Dec 11, 2018

The Boys Grew Up


The boys grew up, and Esau became a skillful hunter, a man of the open country, while Jacob was content to stay at home among the tents. ~ Genesis 25:27 

As a new believer, fresh from college and seeking to obey Jesus’ command to “love one another” (John 13:34), I moved home and immediately found a church to attend. I joined the first available home group, the church’s softball team, and rubbed shoulders with men I would have never associated with prior to Christ.
          From those early days of faith, I learned that men come in all shapes and sizes. One may be a rugged man’s man, and another slightly effeminate. A man can be an athlete or a computer geek—or both! He may be into the outdoors or into the arts. He may be a hearty meat eater or be a conscientious vegan. He may own a Toyota Prius or a lifted 4x4 truck. He may be built like a body-builder or shaped like a tomato.
          Men come in all shapes and sizes but one thing is true—a man is as a man does. 
          From Genesis 25:27 most would agree on which brother would win a fight, but God chose Jacob to receive His blessing, not Esau. It’s clear that a man is not identified by his hobbies or career choices. What you do is not who you are. A carnivorous professional football player is no more of a man than a city dwelling key cruncher. 
          In fact, many times the one who looks like a man is less of a man! What determines manhood is simply found in the phrase, “the boys grew up.” 
          A man is not defined by his age, what he does, how he looks, or how much money he makes. He’s defined by that intangible moment he transitions from boyhood to manhood. 
          “The boys grew up.”  A man is as a man does.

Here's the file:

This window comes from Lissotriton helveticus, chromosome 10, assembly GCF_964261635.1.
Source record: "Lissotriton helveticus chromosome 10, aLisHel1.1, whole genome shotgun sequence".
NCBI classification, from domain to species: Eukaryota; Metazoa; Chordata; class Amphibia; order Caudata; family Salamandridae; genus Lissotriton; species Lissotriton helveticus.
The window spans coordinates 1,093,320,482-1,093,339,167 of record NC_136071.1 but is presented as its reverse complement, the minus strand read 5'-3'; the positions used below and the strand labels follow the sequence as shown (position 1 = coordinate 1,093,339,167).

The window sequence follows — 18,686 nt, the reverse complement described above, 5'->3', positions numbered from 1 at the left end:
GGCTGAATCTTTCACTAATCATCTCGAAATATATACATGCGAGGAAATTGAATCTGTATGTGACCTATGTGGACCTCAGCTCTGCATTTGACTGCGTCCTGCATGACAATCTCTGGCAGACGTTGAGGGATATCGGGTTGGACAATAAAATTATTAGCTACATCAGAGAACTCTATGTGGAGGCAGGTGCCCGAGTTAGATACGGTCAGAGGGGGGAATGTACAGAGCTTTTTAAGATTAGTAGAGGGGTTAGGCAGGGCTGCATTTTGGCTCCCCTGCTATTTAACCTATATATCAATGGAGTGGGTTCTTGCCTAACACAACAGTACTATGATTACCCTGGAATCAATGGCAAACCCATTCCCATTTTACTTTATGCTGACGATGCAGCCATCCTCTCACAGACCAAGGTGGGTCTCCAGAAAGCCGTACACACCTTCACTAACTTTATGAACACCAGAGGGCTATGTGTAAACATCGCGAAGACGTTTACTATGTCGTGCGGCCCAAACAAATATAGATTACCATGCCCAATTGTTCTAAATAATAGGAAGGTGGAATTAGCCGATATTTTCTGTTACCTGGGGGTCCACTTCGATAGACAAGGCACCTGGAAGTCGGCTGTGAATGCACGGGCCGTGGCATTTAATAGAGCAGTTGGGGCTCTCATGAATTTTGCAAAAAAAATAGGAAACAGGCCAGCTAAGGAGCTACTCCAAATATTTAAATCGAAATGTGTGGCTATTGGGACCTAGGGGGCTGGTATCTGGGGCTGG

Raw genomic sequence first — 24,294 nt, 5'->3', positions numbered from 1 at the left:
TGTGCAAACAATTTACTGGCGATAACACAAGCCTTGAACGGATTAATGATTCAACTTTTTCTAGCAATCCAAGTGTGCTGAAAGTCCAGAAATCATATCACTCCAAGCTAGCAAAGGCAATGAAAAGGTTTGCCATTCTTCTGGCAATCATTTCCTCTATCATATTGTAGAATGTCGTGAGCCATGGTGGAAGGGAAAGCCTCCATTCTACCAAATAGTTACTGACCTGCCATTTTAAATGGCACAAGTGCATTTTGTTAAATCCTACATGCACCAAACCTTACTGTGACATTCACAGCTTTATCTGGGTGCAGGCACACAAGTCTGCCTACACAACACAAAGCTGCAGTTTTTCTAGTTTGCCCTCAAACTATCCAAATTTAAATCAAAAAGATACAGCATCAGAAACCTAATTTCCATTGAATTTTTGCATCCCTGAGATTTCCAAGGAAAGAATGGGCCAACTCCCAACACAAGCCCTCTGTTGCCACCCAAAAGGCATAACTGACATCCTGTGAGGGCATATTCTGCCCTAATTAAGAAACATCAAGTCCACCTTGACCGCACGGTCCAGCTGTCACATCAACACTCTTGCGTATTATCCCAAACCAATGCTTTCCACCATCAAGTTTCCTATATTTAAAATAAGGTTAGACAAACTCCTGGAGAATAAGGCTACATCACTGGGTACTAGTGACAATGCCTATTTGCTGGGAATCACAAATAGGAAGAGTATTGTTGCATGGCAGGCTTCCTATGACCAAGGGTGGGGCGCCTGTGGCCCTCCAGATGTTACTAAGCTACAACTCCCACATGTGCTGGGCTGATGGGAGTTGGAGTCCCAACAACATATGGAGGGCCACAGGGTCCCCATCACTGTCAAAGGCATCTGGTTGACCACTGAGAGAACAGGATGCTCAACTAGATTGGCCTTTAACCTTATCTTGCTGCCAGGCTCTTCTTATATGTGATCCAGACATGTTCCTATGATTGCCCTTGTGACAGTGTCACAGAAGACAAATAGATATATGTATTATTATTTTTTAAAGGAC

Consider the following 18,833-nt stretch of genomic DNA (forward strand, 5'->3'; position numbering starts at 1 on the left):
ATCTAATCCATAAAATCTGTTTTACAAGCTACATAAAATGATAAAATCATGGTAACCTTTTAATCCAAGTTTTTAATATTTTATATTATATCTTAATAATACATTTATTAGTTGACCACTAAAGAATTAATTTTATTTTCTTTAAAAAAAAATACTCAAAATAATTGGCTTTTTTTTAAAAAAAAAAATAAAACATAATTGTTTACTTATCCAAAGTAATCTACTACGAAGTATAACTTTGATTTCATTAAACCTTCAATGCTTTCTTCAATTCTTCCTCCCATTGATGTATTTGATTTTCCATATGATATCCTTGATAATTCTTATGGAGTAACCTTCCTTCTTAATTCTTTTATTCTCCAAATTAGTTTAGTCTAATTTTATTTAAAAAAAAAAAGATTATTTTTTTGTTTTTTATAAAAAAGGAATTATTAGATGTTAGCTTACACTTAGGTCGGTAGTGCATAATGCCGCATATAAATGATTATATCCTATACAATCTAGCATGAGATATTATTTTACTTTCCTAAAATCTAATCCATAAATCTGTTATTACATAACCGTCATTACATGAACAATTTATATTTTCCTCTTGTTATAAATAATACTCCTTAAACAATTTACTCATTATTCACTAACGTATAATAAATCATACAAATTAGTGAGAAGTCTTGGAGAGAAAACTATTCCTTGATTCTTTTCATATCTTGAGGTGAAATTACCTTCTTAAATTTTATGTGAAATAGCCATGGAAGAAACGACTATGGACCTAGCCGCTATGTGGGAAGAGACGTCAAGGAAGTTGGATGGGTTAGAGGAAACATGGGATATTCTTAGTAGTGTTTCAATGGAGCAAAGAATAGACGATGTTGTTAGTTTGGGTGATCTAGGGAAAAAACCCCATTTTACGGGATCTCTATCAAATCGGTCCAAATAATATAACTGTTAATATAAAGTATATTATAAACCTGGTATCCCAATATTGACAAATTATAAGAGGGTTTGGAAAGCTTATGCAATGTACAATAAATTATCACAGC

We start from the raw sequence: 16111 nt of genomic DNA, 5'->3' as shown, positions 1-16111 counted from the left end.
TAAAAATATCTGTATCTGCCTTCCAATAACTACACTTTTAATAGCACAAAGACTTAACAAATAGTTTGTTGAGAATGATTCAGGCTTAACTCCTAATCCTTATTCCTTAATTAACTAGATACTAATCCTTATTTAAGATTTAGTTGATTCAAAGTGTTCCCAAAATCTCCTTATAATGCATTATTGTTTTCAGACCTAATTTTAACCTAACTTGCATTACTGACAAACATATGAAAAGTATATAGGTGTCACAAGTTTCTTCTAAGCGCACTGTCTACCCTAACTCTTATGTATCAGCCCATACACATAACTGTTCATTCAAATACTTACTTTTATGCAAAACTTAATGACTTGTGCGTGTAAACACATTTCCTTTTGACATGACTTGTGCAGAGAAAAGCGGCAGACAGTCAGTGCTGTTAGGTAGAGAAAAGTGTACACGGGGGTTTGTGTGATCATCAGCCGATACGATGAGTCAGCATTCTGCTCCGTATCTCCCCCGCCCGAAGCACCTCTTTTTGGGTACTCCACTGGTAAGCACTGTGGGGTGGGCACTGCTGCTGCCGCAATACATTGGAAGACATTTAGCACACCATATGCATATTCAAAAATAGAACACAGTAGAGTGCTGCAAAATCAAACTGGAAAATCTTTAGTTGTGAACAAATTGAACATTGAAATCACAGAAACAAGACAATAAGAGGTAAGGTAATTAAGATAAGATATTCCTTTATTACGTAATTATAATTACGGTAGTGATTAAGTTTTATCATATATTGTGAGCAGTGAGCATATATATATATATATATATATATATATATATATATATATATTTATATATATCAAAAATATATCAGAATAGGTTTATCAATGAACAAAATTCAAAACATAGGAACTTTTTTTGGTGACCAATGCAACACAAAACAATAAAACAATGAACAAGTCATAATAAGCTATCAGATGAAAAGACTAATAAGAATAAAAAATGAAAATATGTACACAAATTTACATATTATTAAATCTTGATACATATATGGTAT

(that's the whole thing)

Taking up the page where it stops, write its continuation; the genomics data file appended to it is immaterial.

They learned to put away boyish behaviors and picked up the mantle of manhood. 
          Where do you need to do the same? 

Dec 4, 2018

A Battle Rant Day


So he said, “Do you know why I have come to you? Soon I will return to fight against the prince of Persia, and when I go, the prince of Greece will come; but first I will tell you what is written in the Book of Truth. (No one supports me against them except Michael, your prince.)”                              ~ Daniel 10:20-21 
Some songs are timeless. One of those is Toby Keith’s Courtesy of the Red, White, and Blue (The Angry American), written in response to the terrorist attacks of September 11, 2001. Listen to the emotion in these words: 
“Now this nation that I love has fallen under attack, a mighty sucker punch came flying in from somewhere in the back. Soon as we could see clearly through our big black eye, man, we lit up your world like the 4th of July!” 
          Studying the word fight in Scripture it becomes clear that there’s a vicious spiritual war in the heavenly realms (Daniel 10:20-21). Jesus alluded to it when he said, “The kingdom of heaven has been forcefully advancing, and forceful men lay hold of it” (Matthew 11:12). 
          Valiant soldiers bled for this country to protect American lands. Except for a few instances, American soil has experienced peace for more than a hundred and fifty years. But to believe peace will last forever simply reveals our blessed American attitudes. But blessedness has led to entitlement and entitlement to masculine impotence.
          Listen to what author, Veteran and Ex-Green Beret Stu Weber had to say about it, “We live in the era of the soft male.” It’s easy to say you’re anti-war, holding posters on street corners during times of peace. It is much different when that peace is threatened and it’s either fight or die a coward’s death. 
          Be ready (and willing) to receive persecution even unto death for your faith as a badge of honor (2 Timothy 3:12). In other words, be joyfully willing to be martyred in the name of Jesus should that day come. 
          But it’s the Christian man’s duty to fight and defend the weak, powerless, and those being violated by the hubris of others. To that end, I say fight to the death in Jesus’ name.

Nov 27, 2018

Brown Bagging It


As Jesus walked beside the Sea of Galilee, he saw Simon and his brother Andrew casting a net into the lake, for they were fishermen. “Come, follow me,” Jesus said, “and I will make you fishers of men.”                                   ~ Mark 1:16-17